ASEAN in Davos

Updated On: Jan 30, 2007

Perhaps as a sign that ASEAN is back on the radar screen of the international community after years of being “overshadowed” by China, this year’s Davos meeting featured two panels on ASEAN – one on “ASEAN’s 40 years – A New Future”, and an additional one looking at the challenge to moderate Islam in the region. 

Present at the panel on ASEAN’s future were President Arroyo of Philippines, Prime Minister Abdullah Badawi of Malaysia and Prime Minister Nguyen Tan Dung of Vietnam.  Both Malaysia and the Philippines trumpeted the arrival of a more institutionalized form of ASEAN as it reaches 40 years, bringing it a baby step closer to EU-style integration. President Arroyo referred to the ASEAN Charter to be drafted as a “bold step forward” by the organization.  It signaled ASEAN’s willingness to transform from a loose forum to a more formal organization with legally binding rules and regulations. She said that the aim of the Charter is to achieve "One Vision, One Identity, One Community: and hopefully, someday, "One Union" for Asean.

The hope of the Philippines is that the greater institutionalisation of ASEAN will bring it closer to the reality of becoming “one of the world’s great trading blocs”.  She also took the opportunity to emphasize Philippines’ success in “decimating” the Abu Saayaf, a terrorist group said to have Al-Qaeda links.  Prime Minister Abdullah Badawi also emphasized the importance of regional cooperation in information-sharing and regular communication in tackling terrorism.

In addition, Malaysian Prime Minister spoke of the importance of closing the development gaps between the original member states of ASEAN and the new members as ASEAN integrates further.  While one of the reasons ASEAN is seeking to integrate faster, particularly economically, is to remain competitive, Prime Minister Abdullah in response to questions, reiterated that ASEAN does not see China and India as competitors but as friends.  

Vietnamese Prime Minister was also quick to acknowledge the benefits of ASEAN’s membership to Vietnam.  But he seemed to have some reservations about the greater institutionalization of ASEAN. While the Philippines and Malaysia were trumpeting a greater ASEAN with more interventionist power and clearer institutional platform, Vietnam asserted its red-hot booming economy was a result of ASEAN non-interference and non-intervention approach which allowed it to set its own pace in transforming from a centrally planned economy to a market-based economy. 

This could be a subtle reminder of a two-tier ASEAN, one with the older members seeking greater political teeth to the regional organization, and to strengthen the organization to meet new security challenges.   The other tier, mostly former socialist bloc countries, seek a more economically-focused organization that is non-interventionist politically which allow socialist states to develop their economy along the lines of Chinese-style market reforms while politically consolidating power over their people.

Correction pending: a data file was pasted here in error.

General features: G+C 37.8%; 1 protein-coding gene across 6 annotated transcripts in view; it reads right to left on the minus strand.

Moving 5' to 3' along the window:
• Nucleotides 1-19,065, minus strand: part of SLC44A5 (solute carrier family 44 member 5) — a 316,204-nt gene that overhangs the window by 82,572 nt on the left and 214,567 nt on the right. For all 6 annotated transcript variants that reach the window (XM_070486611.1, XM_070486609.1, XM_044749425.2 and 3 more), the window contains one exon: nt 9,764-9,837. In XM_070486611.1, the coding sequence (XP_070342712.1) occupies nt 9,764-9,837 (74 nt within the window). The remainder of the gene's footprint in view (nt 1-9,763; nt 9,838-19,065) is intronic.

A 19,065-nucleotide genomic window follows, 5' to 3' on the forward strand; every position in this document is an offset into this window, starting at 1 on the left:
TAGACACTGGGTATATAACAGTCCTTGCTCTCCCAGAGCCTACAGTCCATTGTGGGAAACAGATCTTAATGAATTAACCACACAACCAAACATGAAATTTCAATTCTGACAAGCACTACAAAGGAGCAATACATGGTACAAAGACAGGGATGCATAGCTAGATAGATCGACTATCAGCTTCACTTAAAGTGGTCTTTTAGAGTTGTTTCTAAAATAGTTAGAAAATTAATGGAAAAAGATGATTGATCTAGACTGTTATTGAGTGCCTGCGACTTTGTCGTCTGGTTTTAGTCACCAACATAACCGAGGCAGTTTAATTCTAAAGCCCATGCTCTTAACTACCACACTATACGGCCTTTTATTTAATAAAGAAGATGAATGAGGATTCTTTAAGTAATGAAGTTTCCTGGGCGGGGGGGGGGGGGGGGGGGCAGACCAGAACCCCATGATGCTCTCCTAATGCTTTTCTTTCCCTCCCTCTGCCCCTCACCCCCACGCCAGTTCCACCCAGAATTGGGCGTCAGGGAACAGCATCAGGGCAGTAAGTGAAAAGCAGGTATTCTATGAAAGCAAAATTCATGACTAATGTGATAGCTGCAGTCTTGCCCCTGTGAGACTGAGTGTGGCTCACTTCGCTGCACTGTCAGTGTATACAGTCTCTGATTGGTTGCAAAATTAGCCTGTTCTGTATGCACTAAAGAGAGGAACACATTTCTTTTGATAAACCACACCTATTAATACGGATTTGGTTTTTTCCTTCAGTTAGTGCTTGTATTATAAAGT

Prime Minister Nyugen Tan Dung, said by joining ASEAN it had gained access to a market of more than 500 million through the ASEAN Free Trade Area (AFTA). This is what it wants, an ASEAN market and not political interference from other ASEAN states.

Vietnam has indeed played catch up since it joined ASEAN and is now one of the most dynamic economies of ASEAN.  The new leadership is eager to consolidate and even accelerate Vietnam’s booming economy, but on the political front, it still has its ups and downs.  In a new policy that seemed to reflect the “restrictive attitude” towards the media prevalent before Doi Moi, Prime Minister Dung had called for a crackdown on the media on those “whose political and professional quality is found to be lacking”. 

Mr Robert Dietz, Asia programme coordinator for the New York-based Committee for the Protection of Journalists, criticized these decisions taken to penalize journalists and the new government’s attempt to reassert control.  However, others see it only as a tactical move by the new Prime Minister, who must bide his time and move cautiously as he set to revamp this Cabinet and bureaucracy, and in time to come, “PM Dung will gradually permit greater media freedom in Vietnam”. 

The Vietnamese media though operating under tough guidelines has become critical over the past decade, and has on several occasions went so far as to expose corruption within the bureaucracy and the communist party.  PM Dung and the new Vietnamese leadership has promised to crack down hard on corruption and shake up the bureaucracy to “inject new blood into ministries and government departments that are not performing up to scratch”. 

In a significant move towards more accountability and gathering feedback, party leaders, including Prime Minister Dung himself, will engage in online dialogue with its citizens. 


GMA briefs Davos on Asean’s big gains (Manila Times, 28 Jan 2007)

Vietnam takes baby steps to accountability (Straits Times, 28 Jan 2007)

Vietnam Benefit From Asean's Non-interference Stance (Bernama 27 Jan 2007)

Viet Nam PM to hold first-ever online dialogue with citizens (ANTARA News, 25 Jan 2007)